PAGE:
Vicky wasn’t born with a shooter’s touch either. Her father, Vrej, taught her to play chess, and she became an advanced tactician for her age. She played the piano too. These activities made sense to Vrej and Vicky’s mother, Marina. After all, they chose to leave their positions as a music school principal and doctor, respectively, in Yerevan, Armenia, to give their eventual children more opportunity in America.

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Sports were an afterthought in the Oganyan household, but, around 10 years old, Vicky found basketball.

“I was a Bulls fan, Michael Jordan,” she says. “I would watch every game, then go downstairs and try to imitate some of the moves. We didn’t even have a basket. We had a garage with pipes and stuff, and I’d use a tennis ball to try to dunk on the pipes.”

To Vrej, it felt like in the snap of a finger his little Victoria was playing way less chess.

“At the beginning, we were telling her, ‘You like basketball, but it’s not for you,’ ” Vrej, 74, says. “She’s a little short. Usually, basketball players should be a little longer. She’s telling us, ‘It’s OK, I will play good and then you can see that,’ and really she played very nice.”

When the time came to make a decision about college, Vicky knew she wanted to continue playing. She would have to go to a junior college, though, and her parents wanted her at a four-year university.

Vrej does not feel today that he and Marina forced her to attend Cal State Northridge and give up basketball.

Burroughs girls basketball coach Vicky Oganyan stands while her team stretches for a late evening practice in the school gym on Feb. 12.
(Brian van der Brug/Los Angeles Times)

“To them it might not feel like they gave an ultimatum,” Vicky says, “but when they talk about something, it is an ultimatum.”

Unable to play, other than in the Armenian league, she became an assistant coach. By 24, she was the head coach at Burroughs. In 2016, she joined Joel Weiss’ staff as an assistant at Glendale College too. She got to recruit some of the best prep players in the area.

Tess Oakley-Stilson played for a club team that Vicky coached, and Vicky wanted her at Glendale.

“I was in that position where I could either go to UC San Diego and not play basketball but go to a good school that I wanted to go to, or I could come here and play basketball,” Tess recalls. “She told me that she had the opportunity as well, and she chose to just go to school and she kind of let go of her basketball dream, and that she really regretted that.”

Tess chose to play for the Lady Vaqs. A sophomore now, she is considering playing for a bigger school next year.

Vicky was busy convincing others to not make the same mistake she felt she had made. But what about going back in time and righting her own wrong? It was always in her mind — a “buzz in the brain,” she calls it — that she had never used her college eligibility. And, now a part of Glendale practices and pickup games, she could see that her skills were still sharp.


Last summer, she began to confide in friends that she was thinking of playing. Soon, she would tell Weiss the good news: His top assistant was now his point guard.


Glendale Community College guard Vicky Oganyan grabs a rebound between College of the Canyons' Diamyn Davis and Cristian Patron, right, during a game Feb. 12.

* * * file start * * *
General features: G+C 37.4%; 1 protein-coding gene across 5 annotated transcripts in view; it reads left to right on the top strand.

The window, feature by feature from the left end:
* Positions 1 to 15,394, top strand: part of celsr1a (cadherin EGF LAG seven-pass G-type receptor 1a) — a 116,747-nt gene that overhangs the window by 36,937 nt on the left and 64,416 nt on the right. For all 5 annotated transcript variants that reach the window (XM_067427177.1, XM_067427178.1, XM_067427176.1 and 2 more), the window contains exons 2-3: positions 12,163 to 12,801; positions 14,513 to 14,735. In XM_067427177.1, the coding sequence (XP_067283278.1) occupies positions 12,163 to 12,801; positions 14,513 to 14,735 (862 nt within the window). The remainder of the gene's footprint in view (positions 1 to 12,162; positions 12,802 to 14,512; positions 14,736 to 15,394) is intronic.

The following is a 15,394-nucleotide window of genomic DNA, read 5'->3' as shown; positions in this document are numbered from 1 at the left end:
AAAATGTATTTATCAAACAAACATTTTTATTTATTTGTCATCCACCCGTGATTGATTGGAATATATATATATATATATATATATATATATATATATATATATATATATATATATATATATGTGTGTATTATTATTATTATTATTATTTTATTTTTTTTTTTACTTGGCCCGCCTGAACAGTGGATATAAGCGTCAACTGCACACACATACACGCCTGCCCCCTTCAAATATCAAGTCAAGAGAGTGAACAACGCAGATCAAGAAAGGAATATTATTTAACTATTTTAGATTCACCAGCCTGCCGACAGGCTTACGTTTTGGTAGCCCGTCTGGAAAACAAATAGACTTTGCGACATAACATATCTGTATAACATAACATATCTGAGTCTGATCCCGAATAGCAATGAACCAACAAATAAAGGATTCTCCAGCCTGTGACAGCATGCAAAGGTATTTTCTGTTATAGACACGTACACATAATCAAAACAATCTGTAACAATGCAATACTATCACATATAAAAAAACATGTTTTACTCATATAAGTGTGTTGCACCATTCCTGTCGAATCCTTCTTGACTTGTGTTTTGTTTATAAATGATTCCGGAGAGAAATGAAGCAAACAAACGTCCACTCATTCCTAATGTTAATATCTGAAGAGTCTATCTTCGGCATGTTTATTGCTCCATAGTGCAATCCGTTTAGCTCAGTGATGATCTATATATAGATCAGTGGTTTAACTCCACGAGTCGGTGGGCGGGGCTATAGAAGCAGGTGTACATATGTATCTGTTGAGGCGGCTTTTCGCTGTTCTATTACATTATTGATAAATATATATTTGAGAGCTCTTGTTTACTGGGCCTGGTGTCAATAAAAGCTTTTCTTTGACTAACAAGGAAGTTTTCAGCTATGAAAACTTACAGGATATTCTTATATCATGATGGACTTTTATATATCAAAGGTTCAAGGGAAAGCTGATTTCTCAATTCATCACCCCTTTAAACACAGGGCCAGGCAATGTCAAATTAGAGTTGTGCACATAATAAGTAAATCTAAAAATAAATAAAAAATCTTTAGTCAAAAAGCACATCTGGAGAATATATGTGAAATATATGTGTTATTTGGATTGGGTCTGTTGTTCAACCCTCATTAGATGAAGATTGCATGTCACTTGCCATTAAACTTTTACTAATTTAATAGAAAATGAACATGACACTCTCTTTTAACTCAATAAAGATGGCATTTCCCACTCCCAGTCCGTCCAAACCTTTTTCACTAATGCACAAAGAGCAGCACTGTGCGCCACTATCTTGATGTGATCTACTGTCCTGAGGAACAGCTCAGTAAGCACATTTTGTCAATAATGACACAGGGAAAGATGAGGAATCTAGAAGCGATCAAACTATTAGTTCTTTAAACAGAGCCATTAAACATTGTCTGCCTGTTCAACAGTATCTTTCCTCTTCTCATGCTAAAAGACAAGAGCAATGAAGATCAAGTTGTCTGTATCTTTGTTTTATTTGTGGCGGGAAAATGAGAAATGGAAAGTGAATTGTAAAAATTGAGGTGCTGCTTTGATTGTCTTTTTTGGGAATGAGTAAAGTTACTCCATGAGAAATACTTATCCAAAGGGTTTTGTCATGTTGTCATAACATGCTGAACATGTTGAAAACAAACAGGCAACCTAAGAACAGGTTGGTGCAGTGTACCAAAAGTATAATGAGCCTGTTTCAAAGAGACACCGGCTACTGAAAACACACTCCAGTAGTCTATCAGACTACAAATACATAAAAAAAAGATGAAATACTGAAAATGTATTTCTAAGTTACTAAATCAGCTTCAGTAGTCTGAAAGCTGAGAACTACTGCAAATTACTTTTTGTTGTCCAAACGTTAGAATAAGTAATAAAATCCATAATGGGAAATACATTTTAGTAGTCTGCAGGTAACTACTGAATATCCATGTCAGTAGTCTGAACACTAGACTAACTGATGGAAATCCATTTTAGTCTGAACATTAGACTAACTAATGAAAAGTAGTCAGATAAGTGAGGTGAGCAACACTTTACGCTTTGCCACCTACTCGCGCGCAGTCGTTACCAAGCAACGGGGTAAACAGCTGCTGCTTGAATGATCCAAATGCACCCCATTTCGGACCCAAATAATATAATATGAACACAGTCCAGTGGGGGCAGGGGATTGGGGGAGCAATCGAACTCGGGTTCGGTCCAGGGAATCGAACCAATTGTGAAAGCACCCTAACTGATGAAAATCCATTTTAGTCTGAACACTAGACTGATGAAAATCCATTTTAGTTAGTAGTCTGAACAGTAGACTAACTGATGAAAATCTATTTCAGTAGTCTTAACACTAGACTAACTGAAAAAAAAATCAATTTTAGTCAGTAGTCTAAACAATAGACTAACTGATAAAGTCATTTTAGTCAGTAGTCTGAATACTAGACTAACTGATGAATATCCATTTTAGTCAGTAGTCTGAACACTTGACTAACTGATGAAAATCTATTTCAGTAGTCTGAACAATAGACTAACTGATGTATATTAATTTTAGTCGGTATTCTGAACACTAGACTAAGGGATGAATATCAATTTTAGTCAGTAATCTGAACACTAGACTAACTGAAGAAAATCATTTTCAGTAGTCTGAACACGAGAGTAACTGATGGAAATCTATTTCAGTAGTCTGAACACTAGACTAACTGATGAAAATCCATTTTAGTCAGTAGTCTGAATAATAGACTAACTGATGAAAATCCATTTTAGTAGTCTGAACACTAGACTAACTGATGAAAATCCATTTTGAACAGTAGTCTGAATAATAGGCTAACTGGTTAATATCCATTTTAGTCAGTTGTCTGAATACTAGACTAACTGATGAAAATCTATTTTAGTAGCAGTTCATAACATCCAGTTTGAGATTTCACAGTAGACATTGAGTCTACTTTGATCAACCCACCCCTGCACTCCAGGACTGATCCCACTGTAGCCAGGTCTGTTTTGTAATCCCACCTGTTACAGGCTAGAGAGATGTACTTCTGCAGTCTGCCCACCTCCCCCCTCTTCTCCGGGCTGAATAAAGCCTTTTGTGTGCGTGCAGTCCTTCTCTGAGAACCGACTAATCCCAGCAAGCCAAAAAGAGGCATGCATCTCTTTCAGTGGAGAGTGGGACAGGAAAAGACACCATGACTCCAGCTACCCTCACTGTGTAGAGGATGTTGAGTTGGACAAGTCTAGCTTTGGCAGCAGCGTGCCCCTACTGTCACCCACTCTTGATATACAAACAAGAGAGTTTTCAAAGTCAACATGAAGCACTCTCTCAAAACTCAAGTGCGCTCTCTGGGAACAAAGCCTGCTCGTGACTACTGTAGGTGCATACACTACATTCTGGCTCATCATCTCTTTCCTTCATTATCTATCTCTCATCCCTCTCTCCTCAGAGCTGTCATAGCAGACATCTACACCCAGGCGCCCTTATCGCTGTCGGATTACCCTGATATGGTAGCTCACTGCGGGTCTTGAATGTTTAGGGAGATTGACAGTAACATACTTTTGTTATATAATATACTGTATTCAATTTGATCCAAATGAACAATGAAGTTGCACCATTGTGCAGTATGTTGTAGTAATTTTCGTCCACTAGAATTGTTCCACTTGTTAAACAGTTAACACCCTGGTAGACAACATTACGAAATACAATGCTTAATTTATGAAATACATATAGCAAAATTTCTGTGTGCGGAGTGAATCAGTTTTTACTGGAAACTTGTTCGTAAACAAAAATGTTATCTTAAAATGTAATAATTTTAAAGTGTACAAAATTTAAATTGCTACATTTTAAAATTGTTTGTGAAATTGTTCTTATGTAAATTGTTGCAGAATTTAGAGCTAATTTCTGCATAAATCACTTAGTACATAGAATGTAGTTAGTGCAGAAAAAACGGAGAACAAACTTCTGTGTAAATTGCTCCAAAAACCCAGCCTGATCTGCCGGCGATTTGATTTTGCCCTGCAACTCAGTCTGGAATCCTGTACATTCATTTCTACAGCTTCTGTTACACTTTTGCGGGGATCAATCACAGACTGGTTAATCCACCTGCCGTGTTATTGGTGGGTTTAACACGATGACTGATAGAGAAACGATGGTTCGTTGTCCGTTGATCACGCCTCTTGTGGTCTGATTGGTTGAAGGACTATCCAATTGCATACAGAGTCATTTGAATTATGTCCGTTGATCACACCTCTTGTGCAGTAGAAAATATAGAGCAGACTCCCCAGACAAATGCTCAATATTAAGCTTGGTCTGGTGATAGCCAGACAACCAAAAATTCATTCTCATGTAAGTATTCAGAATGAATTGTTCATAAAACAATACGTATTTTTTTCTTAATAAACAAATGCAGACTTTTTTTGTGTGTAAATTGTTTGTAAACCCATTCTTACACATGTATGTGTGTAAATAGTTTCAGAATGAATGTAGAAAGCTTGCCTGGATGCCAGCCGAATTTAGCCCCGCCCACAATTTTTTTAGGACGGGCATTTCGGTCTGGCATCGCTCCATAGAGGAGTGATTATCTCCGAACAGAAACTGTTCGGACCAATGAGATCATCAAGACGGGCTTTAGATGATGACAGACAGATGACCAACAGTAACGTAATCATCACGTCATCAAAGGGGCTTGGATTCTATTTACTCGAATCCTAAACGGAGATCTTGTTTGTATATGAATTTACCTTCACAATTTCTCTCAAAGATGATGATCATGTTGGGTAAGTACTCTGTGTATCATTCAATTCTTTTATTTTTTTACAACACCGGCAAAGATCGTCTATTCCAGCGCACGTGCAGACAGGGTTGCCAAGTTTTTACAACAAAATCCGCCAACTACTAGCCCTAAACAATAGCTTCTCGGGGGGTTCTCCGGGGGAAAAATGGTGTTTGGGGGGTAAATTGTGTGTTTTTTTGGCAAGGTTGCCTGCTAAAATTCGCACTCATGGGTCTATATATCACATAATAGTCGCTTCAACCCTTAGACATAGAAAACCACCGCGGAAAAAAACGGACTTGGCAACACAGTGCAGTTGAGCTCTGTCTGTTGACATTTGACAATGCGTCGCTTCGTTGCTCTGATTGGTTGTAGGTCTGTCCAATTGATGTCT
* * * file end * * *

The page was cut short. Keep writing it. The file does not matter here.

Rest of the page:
(Brian van der Brug / Los Angeles Times)

Vicky’s days are a three-change-of-clothes blur, a constant-GPS-checking challenge.

On this day, Vicky will teach all morning, host her Burroughs team for a lunch in her classroom for a last-minute film review, drive to Glendale for practice and weights, and then it’s 90 minutes at rush hour to Ventura for a playoff game at St. Bonaventure High.

“She likes it too much, basketball,” says Vrej, who lost Marina to colon cancer in 2006. “For her, that’s the No. 1, everything coming after basketball. Sometimes I tell her, ‘Where’s your personal life?’ She tells me, ‘That’s my personal life.’ What can I tell her?”

There is another existence out there. Career. Kids. No basketball. The way Vicky sees it, why should she have to choose that hustle over this one? “I don’t feel like following a specific societal expectation,” Vicky says, “like there’s only one right way to do it. I think the way you make yourself happy is doing things that you love.”

Weiss realized Vicky’s passion for the game was unique the moment he met her. He has enjoyed coaching her as a player this year, but he sees her coaching career as “limitless” because of her natural way of relating to young players.

As a point guard, she is averaging 6.0 points, 6.6 rebounds and 3.8 assists in 32.7 minutes a game, but her impact goes beyond numbers.


“I always feel so much more secure when she’s on the floor,” Oakley-Stilson says.

As Tess talks, Vicky is on the road to Ventura, where she will take Burroughs into battle.

The first half does not go according to plan for Burroughs, and Vicky lays into the girls in the locker room during a six-minute tirade. “Tomorrow, if you lose, there is no more basketball tomorrow!” Vicky screams. “There is no tired right now. There is no time. Beginning of the third quarter, we’re not waiting. Let’s go!”

No more basketball tomorrow is Vicky’s greatest fear. Her players find it in themselves to play more like their coach in the second half, coming from behind to win 51-48 in overtime.

Burroughs would go on to win two more games, making the Southern Section semifinal and qualifying for state for the first time in program history. But the Indians would lose the last two games they play, leaving Vicky gutted.

“Am I the only not-normal person who cares and is depressed over losing?” she writes in a text message. “I still can’t live with knowing I could have done a better job. I’m not sure why I take it so hard, but ever since I played in high school losing made me cry and losing big games like this playing or coaching just crush me.”

The weekend would bring more heartbreak. Glendale lost to Palomar College, in the second round of the state playoffs. But maybe this year was only the start of the dream. The hope around the program is that Vicky will be a 41-year-old sophomore.